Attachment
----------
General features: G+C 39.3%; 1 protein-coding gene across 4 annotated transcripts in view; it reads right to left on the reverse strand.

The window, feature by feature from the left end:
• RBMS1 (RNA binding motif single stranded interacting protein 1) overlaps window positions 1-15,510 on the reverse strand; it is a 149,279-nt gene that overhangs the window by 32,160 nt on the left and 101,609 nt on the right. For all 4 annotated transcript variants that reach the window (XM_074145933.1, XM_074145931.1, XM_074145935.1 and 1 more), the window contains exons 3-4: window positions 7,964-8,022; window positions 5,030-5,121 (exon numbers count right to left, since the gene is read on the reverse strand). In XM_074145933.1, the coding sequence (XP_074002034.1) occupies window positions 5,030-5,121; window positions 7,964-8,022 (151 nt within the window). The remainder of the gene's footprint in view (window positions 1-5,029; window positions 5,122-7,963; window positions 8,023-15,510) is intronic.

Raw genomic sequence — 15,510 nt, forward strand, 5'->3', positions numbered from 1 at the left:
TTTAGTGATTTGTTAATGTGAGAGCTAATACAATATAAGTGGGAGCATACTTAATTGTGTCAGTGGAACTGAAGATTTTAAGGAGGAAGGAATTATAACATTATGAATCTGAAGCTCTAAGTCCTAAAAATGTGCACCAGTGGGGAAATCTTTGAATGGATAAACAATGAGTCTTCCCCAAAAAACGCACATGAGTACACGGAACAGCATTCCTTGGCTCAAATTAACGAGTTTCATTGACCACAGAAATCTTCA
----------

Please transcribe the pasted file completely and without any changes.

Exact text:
General features: G+C 39.3%; 1 protein-coding gene across 4 annotated transcripts in view; it reads right to left on the reverse strand.

The window, feature by feature from the left end:
• RBMS1 (RNA binding motif single stranded interacting protein 1) overlaps window positions 1-15,510 on the reverse strand; it is a 149,279-nt gene that overhangs the window by 32,160 nt on the left and 101,609 nt on the right. For all 4 annotated transcript variants that reach the window (XM_074145933.1, XM_074145931.1, XM_074145935.1 and 1 more), the window contains exons 3-4: window positions 7,964-8,022; window positions 5,030-5,121 (exon numbers count right to left, since the gene is read on the reverse strand). In XM_074145933.1, the coding sequence (XP_074002034.1) occupies window positions 5,030-5,121; window positions 7,964-8,022 (151 nt within the window). The remainder of the gene's footprint in view (window positions 1-5,029; window positions 5,122-7,963; window positions 8,023-15,510) is intronic.

Raw genomic sequence — 15,510 nt, forward strand, 5'->3', positions numbered from 1 at the left:
TTTAGTGATTTGTTAATGTGAGAGCTAATACAATATAAGTGGGAGCATACTTAATTGTGTCAGTGGAACTGAAGATTTTAAGGAGGAAGGAATTATAACATTATGAATCTGAAGCTCTAAGTCCTAAAAATGTGCACCAGTGGGGAAATCTTTGAATGGATAAACAATGAGTCTTCCCCAAAAAACGCACATGAGTACACGGAACAGCATTCCTTGGCTCAAATTAACGAGTTTCATTGACCACAGAAATCTTCA